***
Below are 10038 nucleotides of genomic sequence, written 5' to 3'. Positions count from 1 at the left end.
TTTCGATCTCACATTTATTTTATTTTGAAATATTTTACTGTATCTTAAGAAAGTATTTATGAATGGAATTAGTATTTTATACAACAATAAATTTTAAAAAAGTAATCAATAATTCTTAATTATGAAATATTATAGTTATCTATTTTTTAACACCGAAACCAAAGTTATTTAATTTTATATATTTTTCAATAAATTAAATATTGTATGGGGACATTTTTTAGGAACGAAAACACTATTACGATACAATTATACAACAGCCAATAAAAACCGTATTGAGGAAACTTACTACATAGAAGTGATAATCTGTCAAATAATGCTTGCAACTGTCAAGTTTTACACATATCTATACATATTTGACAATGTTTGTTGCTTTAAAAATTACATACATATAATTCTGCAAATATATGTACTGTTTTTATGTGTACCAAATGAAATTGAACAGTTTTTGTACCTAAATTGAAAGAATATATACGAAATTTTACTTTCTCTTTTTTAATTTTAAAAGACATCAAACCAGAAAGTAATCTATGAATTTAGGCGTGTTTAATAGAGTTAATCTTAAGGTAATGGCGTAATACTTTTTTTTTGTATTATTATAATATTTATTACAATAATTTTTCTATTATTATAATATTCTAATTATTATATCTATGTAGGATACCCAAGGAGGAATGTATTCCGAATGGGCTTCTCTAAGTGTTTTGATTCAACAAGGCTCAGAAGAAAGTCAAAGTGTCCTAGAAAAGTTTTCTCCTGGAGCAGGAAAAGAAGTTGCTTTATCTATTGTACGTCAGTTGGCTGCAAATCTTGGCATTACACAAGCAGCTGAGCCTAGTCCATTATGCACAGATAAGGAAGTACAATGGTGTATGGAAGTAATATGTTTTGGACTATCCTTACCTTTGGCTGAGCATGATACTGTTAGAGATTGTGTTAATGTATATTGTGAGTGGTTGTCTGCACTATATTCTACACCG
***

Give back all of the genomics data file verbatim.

Below are 10038 nucleotides of genomic sequence, written 5' to 3'. Positions count from 1 at the left end.
TTTCGATCTCACATTTATTTTATTTTGAAATATTTTACTGTATCTTAAGAAAGTATTTATGAATGGAATTAGTATTTTATACAACAATAAATTTTAAAAAAGTAATCAATAATTCTTAATTATGAAATATTATAGTTATCTATTTTTTAACACCGAAACCAAAGTTATTTAATTTTATATATTTTTCAATAAATTAAATATTGTATGGGGACATTTTTTAGGAACGAAAACACTATTACGATACAATTATACAACAGCCAATAAAAACCGTATTGAGGAAACTTACTACATAGAAGTGATAATCTGTCAAATAATGCTTGCAACTGTCAAGTTTTACACATATCTATACATATTTGACAATGTTTGTTGCTTTAAAAATTACATACATATAATTCTGCAAATATATGTACTGTTTTTATGTGTACCAAATGAAATTGAACAGTTTTTGTACCTAAATTGAAAGAATATATACGAAATTTTACTTTCTCTTTTTTAATTTTAAAAGACATCAAACCAGAAAGTAATCTATGAATTTAGGCGTGTTTAATAGAGTTAATCTTAAGGTAATGGCGTAATACTTTTTTTTTGTATTATTATAATATTTATTACAATAATTTTTCTATTATTATAATATTCTAATTATTATATCTATGTAGGATACCCAAGGAGGAATGTATTCCGAATGGGCTTCTCTAAGTGTTTTGATTCAACAAGGCTCAGAAGAAAGTCAAAGTGTCCTAGAAAAGTTTTCTCCTGGAGCAGGAAAAGAAGTTGCTTTATCTATTGTACGTCAGTTGGCTGCAAATCTTGGCATTACACAAGCAGCTGAGCCTAGTCCATTATGCACAGATAAGGAAGTACAATGGTGTATGGAAGTAATATGTTTTGGACTATCCTTACCTTTGGCTGAGCATGATACTGTTAGAGATTGTGTTAATGTATATTGTGAGTGGTTGTCTGCACTATATTCTACACCG